I'm currently rotating in an MEG lab and am trying to get a better understanding of Granger Causality. Conceptually it makes sense, but I'm still struggling with implementation in Brainstorm.

After pre-processing I made scouts that defined some of my ROIs. I then extracted time series for my scouts (as one file), and used the resulting file as input for Granger analysis. The output file I get is an NxN heatmap where N is the number of scouts I wanted to look at. So I now have interactions between all of the ROIs, but the numbers given to each scout pair are unlabeled. Is the way I went about this appropriate? And if so, how should I interpret the heat map? Do the numbers represent p-values?

The best way to run this is to skip the extraction of the scouts time series: use directly the source files in input of the process Granger NxN.
Then select the option â€śUse scoutsâ€ť and select the scouts your need.
The option â€śScout function: afterâ€ť would evaluate first all the interactions between all the pairs of vertices in your N scouts, and then group the values by scouts.

When you display the connectivity graph by double-clicking on it, if you click on the image, you get the labels of the [row x column] at the bottom (as shown on your screen capture). You can also use the â€śDisplay graphâ€ť option in the popup menu of the file.

Note that those maps are not statistically thresholded. The values returned by the Granger causality function are unitless and their values are difficult to interpret or compare. The tools available for assessing what is significant in those graphs will be developed during the next two years.
I know many people study more the asymmetry of those values (A>B) rather than the values themselves. But for now, Iâ€™m sorry I donâ€™t have any better guidelines to give you on how to process those values.

Coherence is probably an easier metric to work with, and much faster to estimate.
(there are no statistics for coherence values either, youâ€™d still have to do the thresholding yourself).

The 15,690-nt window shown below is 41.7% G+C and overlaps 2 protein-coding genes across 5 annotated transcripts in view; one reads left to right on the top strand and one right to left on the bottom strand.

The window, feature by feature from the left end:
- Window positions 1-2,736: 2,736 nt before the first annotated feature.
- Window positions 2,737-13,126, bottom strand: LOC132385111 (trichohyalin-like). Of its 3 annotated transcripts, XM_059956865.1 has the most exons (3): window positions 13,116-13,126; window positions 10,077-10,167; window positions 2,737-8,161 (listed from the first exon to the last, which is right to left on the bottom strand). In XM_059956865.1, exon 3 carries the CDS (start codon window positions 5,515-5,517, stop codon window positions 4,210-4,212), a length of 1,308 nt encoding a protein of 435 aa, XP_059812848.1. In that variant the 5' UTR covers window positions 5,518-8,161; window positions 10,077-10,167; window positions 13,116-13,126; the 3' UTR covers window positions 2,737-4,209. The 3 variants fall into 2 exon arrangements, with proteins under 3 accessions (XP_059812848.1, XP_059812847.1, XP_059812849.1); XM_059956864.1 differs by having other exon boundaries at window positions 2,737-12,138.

When I look at coherence across multiple scouts, is asymmetry of the output values still going to be my main metric? Are there any resources available that you would recommend for appropriate threshold/statistics applications?

Coherence is a symmetric measure (A>B = B>A) and its values are normalized between 0 and 1. They are easier to interpret directly than the Granger causality values.

All the connectivity functions work exactly in the same way. The different output you get is not due to the metric or the way you defined your ROIs but to the options you selected for the Granger/coherence processes.
The image you posted shows what you get if you select â€śScout function = Allâ€ť.

I want to perform Granger causality analysis on both the EEG sensor and source data. Since I'm interested in interhemispheric connectivity, my two scouts are on homologous regions of the two hemispheres. I want to see if the direction of causation is from left to right or from right to left.
I've understood how to go about it, in case of the source data. But I can't interpret the results of GC analysis on the sensor data.
I used all the trials' time series files of one condition of one subject, in process 1 and computed GC 1xN analysis, using TP8 as my electrode and -0.5 to +1s as my time window. So I got 2 files as results, for in and out. Both are power spectra graphs. I've put the picture above.
If I have to specify sensor-wise, I'm interested in interactions in these pairs of electrodes: TP7-TP8, TP7-P8, P7-TP8, P7-P8. Now, I can export the file to MATLAB and then extract the values corresponding to these pairs which fall in my frequency of interest. That way, I'm getting one value for each pair. Previously, for the coherence analysis, I had extracted my required values this way and plotted them against time. But for Granger causality, what do I make of these values? How to interpret these, so that I can perform group analysis and statistically determine the causality if it exists?
Also, leaving the value extraction aside, how do I otherwise interpret the results that Brainstorm generated?